Lady Midnight: I do think there’s a couple of different entries. I started with the last song on the album, which is called “Lightness.” And that was a collaboration between myself and a producer named Ziyad. It felt so different from anything else I had written, particularly because of his style of production and the rhythms that he uses. He’s from Karachi, Pakistan. And he was just melding these triplets, just these time signatures that felt a little bit out of time, but still in time. It was such a refreshing challenge for me, to write to that type of music. I knew that this had to be the impetus. This was going to be the song, and everything else was going to have to fit along with this song. But I didn’t want to work with just one producer, because I had in the past gotten a little bit trapped with working with one producer, making a lot of compromises. I felt like I still wasn’t able to own my own voice. And when I started working with multiple producers, it felt like there was less pressures to make those kind of compromises. So I would just make a bunch of songs, and whichever ones felt like they were speaking to “Lightness,” or continuing a particular narrative, made it onto the record. But I say that it was twofold, because in that process of me creating this music, I went through a lot of loss. Personal loss. I went through a lot of death. It also felt like there was a loss of hope in some ways, with what was happening politically in our country. And so I created these songs that were – I think a comfort, but also a way of understanding death, understanding loss. When you lose somebody, or you lose an ideal, or you recognize a loss of innocence, in a lot of ways you can never go back. There’s no normal any more – there’s a new normal. But there always feels like there’s something missing. And you have to learn how to understand that void in a way that doesn’t completely suck you up and make you disappear. Music was the way that I was able to do that and find some footing, and find some purpose and meaning. If this helped me, perhaps it could help somebody else, and perhaps my trauma wasn’t for nothing. Perhaps this was the purpose of going through so much pain.

SV: Do you think that maybe going through these experiences pushed you to dig deeper on this album? Because I feel like on debut solo albums, people might be a little hesitant in putting themselves out there on that kind of level. Do you feel like these experiences maybe forced your hand a little?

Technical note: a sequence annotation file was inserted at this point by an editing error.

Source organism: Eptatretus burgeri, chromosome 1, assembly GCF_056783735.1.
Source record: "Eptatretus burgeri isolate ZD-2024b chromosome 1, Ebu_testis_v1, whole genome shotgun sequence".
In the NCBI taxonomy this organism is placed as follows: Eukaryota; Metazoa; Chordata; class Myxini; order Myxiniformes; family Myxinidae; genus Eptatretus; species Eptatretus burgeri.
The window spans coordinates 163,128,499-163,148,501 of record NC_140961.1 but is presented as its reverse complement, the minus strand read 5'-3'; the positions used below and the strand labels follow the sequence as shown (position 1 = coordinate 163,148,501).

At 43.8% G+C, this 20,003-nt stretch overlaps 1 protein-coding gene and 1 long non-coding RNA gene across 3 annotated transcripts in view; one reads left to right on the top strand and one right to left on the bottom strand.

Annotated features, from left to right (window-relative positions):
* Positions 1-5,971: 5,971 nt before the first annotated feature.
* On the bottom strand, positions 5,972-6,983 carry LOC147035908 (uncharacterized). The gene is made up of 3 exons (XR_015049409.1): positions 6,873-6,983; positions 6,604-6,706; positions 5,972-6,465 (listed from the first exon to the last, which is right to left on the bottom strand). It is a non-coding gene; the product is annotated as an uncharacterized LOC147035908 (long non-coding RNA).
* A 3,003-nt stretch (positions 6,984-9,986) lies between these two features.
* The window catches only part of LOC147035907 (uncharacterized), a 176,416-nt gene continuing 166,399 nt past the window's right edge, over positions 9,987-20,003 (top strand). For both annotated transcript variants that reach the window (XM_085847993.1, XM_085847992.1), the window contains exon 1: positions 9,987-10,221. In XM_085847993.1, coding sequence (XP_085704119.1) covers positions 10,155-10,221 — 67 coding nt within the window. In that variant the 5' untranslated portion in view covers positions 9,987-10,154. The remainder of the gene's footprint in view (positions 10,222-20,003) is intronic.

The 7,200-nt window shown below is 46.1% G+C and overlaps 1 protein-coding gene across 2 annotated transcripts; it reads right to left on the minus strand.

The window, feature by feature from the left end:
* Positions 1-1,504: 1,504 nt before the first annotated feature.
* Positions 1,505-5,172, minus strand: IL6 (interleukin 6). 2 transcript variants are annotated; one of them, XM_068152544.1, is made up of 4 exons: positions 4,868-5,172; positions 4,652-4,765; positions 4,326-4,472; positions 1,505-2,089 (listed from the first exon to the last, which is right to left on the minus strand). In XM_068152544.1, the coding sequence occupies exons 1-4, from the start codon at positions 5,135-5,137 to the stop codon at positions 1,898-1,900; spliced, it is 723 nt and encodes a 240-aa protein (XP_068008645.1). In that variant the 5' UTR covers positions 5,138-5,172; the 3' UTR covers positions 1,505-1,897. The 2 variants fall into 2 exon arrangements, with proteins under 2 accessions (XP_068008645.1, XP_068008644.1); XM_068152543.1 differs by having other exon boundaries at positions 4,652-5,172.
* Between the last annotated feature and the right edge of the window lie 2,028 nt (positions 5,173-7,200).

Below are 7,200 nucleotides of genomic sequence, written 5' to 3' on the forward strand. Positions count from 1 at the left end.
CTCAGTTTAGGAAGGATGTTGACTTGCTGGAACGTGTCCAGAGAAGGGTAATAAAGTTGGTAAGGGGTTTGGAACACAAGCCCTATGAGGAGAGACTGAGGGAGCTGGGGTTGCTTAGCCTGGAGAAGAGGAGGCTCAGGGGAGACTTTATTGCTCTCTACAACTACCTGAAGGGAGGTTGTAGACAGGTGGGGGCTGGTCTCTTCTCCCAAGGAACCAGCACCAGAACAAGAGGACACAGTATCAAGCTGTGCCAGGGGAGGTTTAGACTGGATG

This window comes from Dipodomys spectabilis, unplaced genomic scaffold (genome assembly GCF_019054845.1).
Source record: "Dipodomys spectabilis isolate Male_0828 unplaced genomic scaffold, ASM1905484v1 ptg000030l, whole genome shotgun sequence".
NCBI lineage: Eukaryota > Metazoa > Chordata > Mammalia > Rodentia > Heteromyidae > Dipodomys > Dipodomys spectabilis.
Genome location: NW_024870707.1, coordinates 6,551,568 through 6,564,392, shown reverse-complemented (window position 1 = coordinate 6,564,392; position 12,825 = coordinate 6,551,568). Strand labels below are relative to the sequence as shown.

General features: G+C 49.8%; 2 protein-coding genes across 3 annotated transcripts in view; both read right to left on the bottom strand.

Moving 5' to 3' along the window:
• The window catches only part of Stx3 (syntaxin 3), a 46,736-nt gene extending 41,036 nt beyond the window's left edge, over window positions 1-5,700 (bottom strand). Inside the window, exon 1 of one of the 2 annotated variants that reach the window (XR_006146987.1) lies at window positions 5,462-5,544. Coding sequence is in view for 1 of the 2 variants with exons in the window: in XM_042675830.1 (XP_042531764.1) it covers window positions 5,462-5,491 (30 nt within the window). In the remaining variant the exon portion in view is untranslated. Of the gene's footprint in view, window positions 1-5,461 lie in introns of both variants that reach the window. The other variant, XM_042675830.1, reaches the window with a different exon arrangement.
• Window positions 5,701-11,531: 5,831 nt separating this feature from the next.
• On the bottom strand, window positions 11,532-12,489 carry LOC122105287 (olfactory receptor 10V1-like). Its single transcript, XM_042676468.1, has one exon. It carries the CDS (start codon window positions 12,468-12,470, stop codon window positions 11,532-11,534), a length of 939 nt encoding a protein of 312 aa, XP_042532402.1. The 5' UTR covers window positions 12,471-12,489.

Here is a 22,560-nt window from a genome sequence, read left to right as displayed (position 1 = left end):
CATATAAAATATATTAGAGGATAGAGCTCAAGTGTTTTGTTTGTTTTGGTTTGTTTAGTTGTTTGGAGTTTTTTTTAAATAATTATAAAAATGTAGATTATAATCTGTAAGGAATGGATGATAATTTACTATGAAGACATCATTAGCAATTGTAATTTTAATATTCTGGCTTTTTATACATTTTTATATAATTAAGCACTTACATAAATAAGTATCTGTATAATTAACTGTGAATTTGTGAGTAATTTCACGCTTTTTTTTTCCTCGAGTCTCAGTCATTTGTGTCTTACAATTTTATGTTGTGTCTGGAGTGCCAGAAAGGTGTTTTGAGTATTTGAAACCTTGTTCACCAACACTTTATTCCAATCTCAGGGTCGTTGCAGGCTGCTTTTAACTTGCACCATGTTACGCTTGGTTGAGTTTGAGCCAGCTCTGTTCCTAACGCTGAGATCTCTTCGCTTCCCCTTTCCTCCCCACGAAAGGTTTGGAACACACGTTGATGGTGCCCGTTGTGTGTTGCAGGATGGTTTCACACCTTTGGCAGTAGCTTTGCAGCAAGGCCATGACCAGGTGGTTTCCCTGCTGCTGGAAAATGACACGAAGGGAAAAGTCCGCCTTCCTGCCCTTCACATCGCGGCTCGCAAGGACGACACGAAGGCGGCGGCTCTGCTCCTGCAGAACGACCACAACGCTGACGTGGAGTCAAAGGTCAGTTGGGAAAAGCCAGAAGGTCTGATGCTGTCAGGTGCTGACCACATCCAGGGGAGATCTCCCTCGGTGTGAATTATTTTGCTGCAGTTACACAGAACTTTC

Lady Midnight: Yeah, I mean it definitely pushed me to mature, and really define what’s important to you, because tomorrow isn’t promised today. So just say it, and get it out. And I definitely did, you know hold up the process only for the recording of it and the mixing and mastering and then really considering what are the visuals, like how am I going to support his work so that it has the tone that I want it to, but I did feel sure about it. And I had been singing for so long before I made this record, so it wasn’t like creating an album was new to me, it was just the first solo album that I did.

SV: You mentioned that you worked with a lot of different producers. You also did some production yourself…

Lady Midnight: Yeah. That’s kind of…up for discussion, because I created vocals. I recorded vocals, like just myself, for portion control, and so that’s what the production is, that I was able to layer my voice and create this composition and these harmonies. But it wasn’t through another – the only other machine was through the Helicon. So I was producing through the Helicon with my own voice. But I still think that’s composition, that’s production as well.

SV: The word gets so blurred when it comes to hip hop, anway.

Lady Midnight: Yeah, I mean, however you want to take it and look at it.

SV: Do you see yourself going in that direction at all?

Lady Midnight: I would really love to. You know, everything takes time, it takes attention and focus. And I would love for there to be an opportunity for me to do that, but it isn’t a priority at the moment. My priority really is to be able to perform this work with my band, and to be able to tour it. Because I do really believe in the message, I believe in what it does for people. Like the energy that I bring in order to cultivate this space of…healing, really. In a way that doesn’t feel preachy, that doesn’t feel cheesy or too Kumbaya. That really does feel honest. And allows people to tap in to things that the entire world tells them to ignore, and just push through. Just party, party, party, party! This is an album about death, you know? Who really wants to think about grief at a night club? But I do wish that there was more opportunities for discussion, because it’s pain, and a lot of people do come to the nightclub to escape the things that they are feeling. What if they actually came and someone was able to hold that for them, so that they left lighter, they didn’t leave with more fucked up shit and mistakes.

SV: And I think I saw that tonight. A lot of people, especially at a festival like this, a certain percentage of the audience was not familiar with your music at all, but they were able to connect with these things that you’re putting there in the music, in a way that they might not have been expecting. But when you speak to these experiences, everyone experiences loss, and to hear that genuinely expressed, it is something that people can latch onto. So they might not have been expecting it, but here it is, and all of a sudden I’ve had this experience.